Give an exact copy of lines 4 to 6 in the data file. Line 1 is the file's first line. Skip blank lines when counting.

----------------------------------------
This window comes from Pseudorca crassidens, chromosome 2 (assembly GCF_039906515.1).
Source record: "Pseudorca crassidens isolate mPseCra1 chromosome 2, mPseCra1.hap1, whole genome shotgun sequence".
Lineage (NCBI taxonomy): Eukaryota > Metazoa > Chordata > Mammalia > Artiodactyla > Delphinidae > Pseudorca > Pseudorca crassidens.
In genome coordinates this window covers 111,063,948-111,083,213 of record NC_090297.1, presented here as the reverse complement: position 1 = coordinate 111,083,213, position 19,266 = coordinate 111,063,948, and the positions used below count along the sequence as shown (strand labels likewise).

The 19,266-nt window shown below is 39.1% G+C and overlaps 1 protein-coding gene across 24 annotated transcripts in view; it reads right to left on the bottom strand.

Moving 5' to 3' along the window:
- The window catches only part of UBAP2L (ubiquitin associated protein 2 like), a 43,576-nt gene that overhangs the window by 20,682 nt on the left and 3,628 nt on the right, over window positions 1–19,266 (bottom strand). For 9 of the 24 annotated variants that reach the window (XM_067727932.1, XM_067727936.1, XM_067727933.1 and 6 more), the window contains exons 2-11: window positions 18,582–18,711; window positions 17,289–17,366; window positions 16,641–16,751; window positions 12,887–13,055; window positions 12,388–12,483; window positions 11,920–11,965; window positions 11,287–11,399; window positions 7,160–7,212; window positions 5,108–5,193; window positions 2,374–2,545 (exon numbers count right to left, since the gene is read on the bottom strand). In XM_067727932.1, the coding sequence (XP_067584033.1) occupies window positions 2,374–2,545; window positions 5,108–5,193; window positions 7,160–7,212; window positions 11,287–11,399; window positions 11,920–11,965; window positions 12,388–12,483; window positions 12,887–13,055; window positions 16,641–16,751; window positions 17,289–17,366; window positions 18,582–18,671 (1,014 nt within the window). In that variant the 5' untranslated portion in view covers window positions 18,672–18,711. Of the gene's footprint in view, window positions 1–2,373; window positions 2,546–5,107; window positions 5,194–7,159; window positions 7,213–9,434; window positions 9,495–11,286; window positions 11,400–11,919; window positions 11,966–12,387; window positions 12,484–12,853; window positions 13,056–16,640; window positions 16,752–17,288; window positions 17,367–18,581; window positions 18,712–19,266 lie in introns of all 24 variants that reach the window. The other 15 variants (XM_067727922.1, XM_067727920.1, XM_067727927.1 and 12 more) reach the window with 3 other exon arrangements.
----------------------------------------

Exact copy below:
In genome coordinates this window covers 111,063,948-111,083,213 of record NC_090297.1, presented here as the reverse complement: position 1 = coordinate 111,083,213, position 19,266 = coordinate 111,063,948, and the positions used below count along the sequence as shown (strand labels likewise).

The 19,266-nt window shown below is 39.1% G+C and overlaps 1 protein-coding gene across 24 annotated transcripts in view; it reads right to left on the bottom strand.

Moving 5' to 3' along the window: